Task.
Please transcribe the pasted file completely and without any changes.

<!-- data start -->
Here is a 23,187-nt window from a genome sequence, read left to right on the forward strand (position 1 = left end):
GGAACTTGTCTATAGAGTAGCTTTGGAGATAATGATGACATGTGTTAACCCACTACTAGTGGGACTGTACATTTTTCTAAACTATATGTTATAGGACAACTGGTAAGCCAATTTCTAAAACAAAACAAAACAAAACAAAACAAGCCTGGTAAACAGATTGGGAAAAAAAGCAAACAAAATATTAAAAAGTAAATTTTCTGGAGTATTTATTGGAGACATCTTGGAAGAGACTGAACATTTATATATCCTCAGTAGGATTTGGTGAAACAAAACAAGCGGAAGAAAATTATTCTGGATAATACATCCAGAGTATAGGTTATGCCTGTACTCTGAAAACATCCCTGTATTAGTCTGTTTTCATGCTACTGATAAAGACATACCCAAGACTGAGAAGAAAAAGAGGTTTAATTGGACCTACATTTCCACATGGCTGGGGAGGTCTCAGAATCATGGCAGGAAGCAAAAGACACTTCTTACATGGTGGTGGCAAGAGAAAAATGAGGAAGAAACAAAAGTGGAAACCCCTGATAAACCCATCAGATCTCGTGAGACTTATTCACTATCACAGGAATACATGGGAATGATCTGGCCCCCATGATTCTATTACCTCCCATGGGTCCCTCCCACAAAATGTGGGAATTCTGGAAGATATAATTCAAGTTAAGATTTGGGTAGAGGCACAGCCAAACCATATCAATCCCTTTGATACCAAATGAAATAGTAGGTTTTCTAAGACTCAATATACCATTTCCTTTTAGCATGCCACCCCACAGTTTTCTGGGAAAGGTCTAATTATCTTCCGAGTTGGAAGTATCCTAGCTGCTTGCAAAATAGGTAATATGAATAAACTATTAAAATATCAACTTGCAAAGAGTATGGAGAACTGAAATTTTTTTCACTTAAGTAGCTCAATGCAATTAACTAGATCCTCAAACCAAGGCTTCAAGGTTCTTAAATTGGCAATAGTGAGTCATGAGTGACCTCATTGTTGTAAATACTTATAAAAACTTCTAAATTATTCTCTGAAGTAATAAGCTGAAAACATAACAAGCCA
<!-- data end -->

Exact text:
Here is a 23,187-nt window from a genome sequence, read left to right on the forward strand (position 1 = left end):
GGAACTTGTCTATAGAGTAGCTTTGGAGATAATGATGACATGTGTTAACCCACTACTAGTGGGACTGTACATTTTTCTAAACTATATGTTATAGGACAACTGGTAAGCCAATTTCTAAAACAAAACAAAACAAAACAAAACAAGCCTGGTAAACAGATTGGGAAAAAAAGCAAACAAAATATTAAAAAGTAAATTTTCTGGAGTATTTATTGGAGACATCTTGGAAGAGACTGAACATTTATATATCCTCAGTAGGATTTGGTGAAACAAAACAAGCGGAAGAAAATTATTCTGGATAATACATCCAGAGTATAGGTTATGCCTGTACTCTGAAAACATCCCTGTATTAGTCTGTTTTCATGCTACTGATAAAGACATACCCAAGACTGAGAAGAAAAAGAGGTTTAATTGGACCTACATTTCCACATGGCTGGGGAGGTCTCAGAATCATGGCAGGAAGCAAAAGACACTTCTTACATGGTGGTGGCAAGAGAAAAATGAGGAAGAAACAAAAGTGGAAACCCCTGATAAACCCATCAGATCTCGTGAGACTTATTCACTATCACAGGAATACATGGGAATGATCTGGCCCCCATGATTCTATTACCTCCCATGGGTCCCTCCCACAAAATGTGGGAATTCTGGAAGATATAATTCAAGTTAAGATTTGGGTAGAGGCACAGCCAAACCATATCAATCCCTTTGATACCAAATGAAATAGTAGGTTTTCTAAGACTCAATATACCATTTCCTTTTAGCATGCCACCCCACAGTTTTCTGGGAAAGGTCTAATTATCTTCCGAGTTGGAAGTATCCTAGCTGCTTGCAAAATAGGTAATATGAATAAACTATTAAAATATCAACTTGCAAAGAGTATGGAGAACTGAAATTTTTTTCACTTAAGTAGCTCAATGCAATTAACTAGATCCTCAAACCAAGGCTTCAAGGTTCTTAAATTGGCAATAGTGAGTCATGAGTGACCTCATTGTTGTAAATACTTATAAAAACTTCTAAATTATTCTCTGAAGTAATAAGCTGAAAACATAACAAGCCA